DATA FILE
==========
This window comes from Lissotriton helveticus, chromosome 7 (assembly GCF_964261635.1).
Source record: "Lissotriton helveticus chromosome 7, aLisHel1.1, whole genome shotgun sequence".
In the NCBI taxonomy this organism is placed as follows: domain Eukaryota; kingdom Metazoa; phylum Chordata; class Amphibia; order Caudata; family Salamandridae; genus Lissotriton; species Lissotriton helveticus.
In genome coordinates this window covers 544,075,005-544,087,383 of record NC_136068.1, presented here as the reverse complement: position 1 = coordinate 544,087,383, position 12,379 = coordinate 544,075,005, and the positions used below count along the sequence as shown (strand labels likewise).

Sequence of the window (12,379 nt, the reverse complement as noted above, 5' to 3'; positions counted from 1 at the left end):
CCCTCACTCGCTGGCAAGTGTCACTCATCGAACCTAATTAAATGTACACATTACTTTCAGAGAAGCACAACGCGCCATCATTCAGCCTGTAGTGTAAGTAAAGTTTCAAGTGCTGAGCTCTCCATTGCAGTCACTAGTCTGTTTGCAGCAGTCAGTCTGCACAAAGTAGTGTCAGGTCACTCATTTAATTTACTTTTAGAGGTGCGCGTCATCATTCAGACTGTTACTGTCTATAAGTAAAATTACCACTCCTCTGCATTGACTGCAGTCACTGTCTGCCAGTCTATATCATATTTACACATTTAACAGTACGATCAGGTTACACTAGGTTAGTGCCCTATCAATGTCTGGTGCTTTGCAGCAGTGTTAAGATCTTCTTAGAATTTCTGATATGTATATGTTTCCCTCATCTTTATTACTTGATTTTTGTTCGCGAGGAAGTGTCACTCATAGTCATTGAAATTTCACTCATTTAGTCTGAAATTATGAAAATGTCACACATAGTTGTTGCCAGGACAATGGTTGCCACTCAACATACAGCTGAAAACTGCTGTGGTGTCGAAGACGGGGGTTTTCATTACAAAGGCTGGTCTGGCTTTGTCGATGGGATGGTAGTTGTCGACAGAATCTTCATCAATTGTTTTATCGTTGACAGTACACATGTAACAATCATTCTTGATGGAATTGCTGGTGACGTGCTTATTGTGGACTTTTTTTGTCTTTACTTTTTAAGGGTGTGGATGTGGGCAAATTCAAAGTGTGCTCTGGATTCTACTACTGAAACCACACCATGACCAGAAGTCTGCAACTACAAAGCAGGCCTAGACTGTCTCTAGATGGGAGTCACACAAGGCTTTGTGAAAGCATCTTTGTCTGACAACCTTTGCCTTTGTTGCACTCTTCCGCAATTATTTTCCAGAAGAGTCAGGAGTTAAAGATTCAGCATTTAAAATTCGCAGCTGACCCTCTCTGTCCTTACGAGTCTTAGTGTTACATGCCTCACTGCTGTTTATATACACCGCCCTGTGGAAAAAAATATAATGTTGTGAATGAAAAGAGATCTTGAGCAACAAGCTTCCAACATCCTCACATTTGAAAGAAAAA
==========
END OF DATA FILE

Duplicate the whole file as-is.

This window comes from Lissotriton helveticus, chromosome 7 (assembly GCF_964261635.1).
Source record: "Lissotriton helveticus chromosome 7, aLisHel1.1, whole genome shotgun sequence".
In the NCBI taxonomy this organism is placed as follows: domain Eukaryota; kingdom Metazoa; phylum Chordata; class Amphibia; order Caudata; family Salamandridae; genus Lissotriton; species Lissotriton helveticus.
In genome coordinates this window covers 544,075,005-544,087,383 of record NC_136068.1, presented here as the reverse complement: position 1 = coordinate 544,087,383, position 12,379 = coordinate 544,075,005, and the positions used below count along the sequence as shown (strand labels likewise).

Sequence of the window (12,379 nt, the reverse complement as noted above, 5' to 3'; positions counted from 1 at the left end):
CCCTCACTCGCTGGCAAGTGTCACTCATCGAACCTAATTAAATGTACACATTACTTTCAGAGAAGCACAACGCGCCATCATTCAGCCTGTAGTGTAAGTAAAGTTTCAAGTGCTGAGCTCTCCATTGCAGTCACTAGTCTGTTTGCAGCAGTCAGTCTGCACAAAGTAGTGTCAGGTCACTCATTTAATTTACTTTTAGAGGTGCGCGTCATCATTCAGACTGTTACTGTCTATAAGTAAAATTACCACTCCTCTGCATTGACTGCAGTCACTGTCTGCCAGTCTATATCATATTTACACATTTAACAGTACGATCAGGTTACACTAGGTTAGTGCCCTATCAATGTCTGGTGCTTTGCAGCAGTGTTAAGATCTTCTTAGAATTTCTGATATGTATATGTTTCCCTCATCTTTATTACTTGATTTTTGTTCGCGAGGAAGTGTCACTCATAGTCATTGAAATTTCACTCATTTAGTCTGAAATTATGAAAATGTCACACATAGTTGTTGCCAGGACAATGGTTGCCACTCAACATACAGCTGAAAACTGCTGTGGTGTCGAAGACGGGGGTTTTCATTACAAAGGCTGGTCTGGCTTTGTCGATGGGATGGTAGTTGTCGACAGAATCTTCATCAATTGTTTTATCGTTGACAGTACACATGTAACAATCATTCTTGATGGAATTGCTGGTGACGTGCTTATTGTGGACTTTTTTTGTCTTTACTTTTTAAGGGTGTGGATGTGGGCAAATTCAAAGTGTGCTCTGGATTCTACTACTGAAACCACACCATGACCAGAAGTCTGCAACTACAAAGCAGGCCTAGACTGTCTCTAGATGGGAGTCACACAAGGCTTTGTGAAAGCATCTTTGTCTGACAACCTTTGCCTTTGTTGCACTCTTCCGCAATTATTTTCCAGAAGAGTCAGGAGTTAAAGATTCAGCATTTAAAATTCGCAGCTGACCCTCTCTGTCCTTACGAGTCTTAGTGTTACATGCCTCACTGCTGTTTATATACACCGCCCTGTGGAAAAAAATATAATGTTGTGAATGAAAAGAGATCTTGAGCAACAAGCTTCCAACATCCTCACATTTGAAAGAAAAA